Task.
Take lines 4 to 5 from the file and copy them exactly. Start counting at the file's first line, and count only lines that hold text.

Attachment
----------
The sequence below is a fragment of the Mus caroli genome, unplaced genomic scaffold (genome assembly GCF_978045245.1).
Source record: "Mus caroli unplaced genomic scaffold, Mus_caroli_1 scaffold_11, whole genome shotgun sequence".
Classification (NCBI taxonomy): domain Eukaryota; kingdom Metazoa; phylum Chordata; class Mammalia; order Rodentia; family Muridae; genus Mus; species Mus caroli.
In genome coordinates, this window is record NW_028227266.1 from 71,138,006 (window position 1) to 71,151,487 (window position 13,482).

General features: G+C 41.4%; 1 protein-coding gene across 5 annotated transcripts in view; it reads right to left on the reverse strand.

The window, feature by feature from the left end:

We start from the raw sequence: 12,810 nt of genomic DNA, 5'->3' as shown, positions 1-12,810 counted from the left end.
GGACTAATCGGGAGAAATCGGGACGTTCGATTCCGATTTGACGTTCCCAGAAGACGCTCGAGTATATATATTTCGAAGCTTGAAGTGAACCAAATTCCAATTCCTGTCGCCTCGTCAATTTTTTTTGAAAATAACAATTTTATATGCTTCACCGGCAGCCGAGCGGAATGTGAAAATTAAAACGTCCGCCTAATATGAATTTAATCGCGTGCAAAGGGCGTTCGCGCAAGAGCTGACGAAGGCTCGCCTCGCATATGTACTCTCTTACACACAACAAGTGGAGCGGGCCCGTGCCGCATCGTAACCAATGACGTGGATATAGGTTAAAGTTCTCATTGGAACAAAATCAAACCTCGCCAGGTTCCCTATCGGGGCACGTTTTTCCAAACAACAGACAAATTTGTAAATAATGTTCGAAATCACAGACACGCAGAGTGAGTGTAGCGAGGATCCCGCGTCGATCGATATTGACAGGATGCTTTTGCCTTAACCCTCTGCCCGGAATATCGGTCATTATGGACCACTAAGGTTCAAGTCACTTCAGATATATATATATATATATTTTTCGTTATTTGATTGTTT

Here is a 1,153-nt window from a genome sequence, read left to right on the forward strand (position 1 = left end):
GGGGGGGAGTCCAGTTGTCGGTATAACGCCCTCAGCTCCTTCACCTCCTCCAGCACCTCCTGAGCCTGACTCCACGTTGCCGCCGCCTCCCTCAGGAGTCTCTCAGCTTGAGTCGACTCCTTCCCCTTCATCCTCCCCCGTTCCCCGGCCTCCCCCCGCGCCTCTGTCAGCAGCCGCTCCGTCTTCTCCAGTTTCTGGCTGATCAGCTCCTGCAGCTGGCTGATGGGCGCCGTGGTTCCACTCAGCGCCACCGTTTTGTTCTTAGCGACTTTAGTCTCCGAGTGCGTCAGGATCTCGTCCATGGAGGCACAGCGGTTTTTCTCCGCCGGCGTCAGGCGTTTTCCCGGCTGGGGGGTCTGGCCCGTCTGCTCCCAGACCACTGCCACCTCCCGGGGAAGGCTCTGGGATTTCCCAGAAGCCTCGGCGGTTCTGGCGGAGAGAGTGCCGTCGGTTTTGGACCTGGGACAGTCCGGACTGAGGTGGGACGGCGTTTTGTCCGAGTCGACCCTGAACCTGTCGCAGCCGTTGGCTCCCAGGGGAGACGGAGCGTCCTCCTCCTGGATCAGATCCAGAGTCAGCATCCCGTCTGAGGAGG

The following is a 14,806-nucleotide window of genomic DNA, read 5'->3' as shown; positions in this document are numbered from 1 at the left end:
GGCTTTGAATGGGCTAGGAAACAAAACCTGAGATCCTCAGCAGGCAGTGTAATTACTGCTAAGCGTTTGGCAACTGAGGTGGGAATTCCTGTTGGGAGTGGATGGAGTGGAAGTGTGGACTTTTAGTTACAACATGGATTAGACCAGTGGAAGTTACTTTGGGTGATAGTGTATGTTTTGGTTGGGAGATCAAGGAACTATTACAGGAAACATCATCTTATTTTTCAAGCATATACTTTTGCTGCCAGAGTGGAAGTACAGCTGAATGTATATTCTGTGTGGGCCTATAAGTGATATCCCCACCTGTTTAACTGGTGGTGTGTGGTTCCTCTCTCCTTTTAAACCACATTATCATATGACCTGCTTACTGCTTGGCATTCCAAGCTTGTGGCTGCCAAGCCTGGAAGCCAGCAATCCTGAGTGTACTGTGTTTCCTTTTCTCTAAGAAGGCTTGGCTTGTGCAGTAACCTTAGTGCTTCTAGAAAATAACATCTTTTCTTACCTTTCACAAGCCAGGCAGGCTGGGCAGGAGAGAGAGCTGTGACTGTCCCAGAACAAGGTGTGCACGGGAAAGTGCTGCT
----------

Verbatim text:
In genome coordinates, this window is record NW_028227266.1 from 71,138,006 (window position 1) to 71,151,487 (window position 13,482).

General features: G+C 41.4%; 1 protein-coding gene across 5 annotated transcripts in view; it reads right to left on the reverse strand.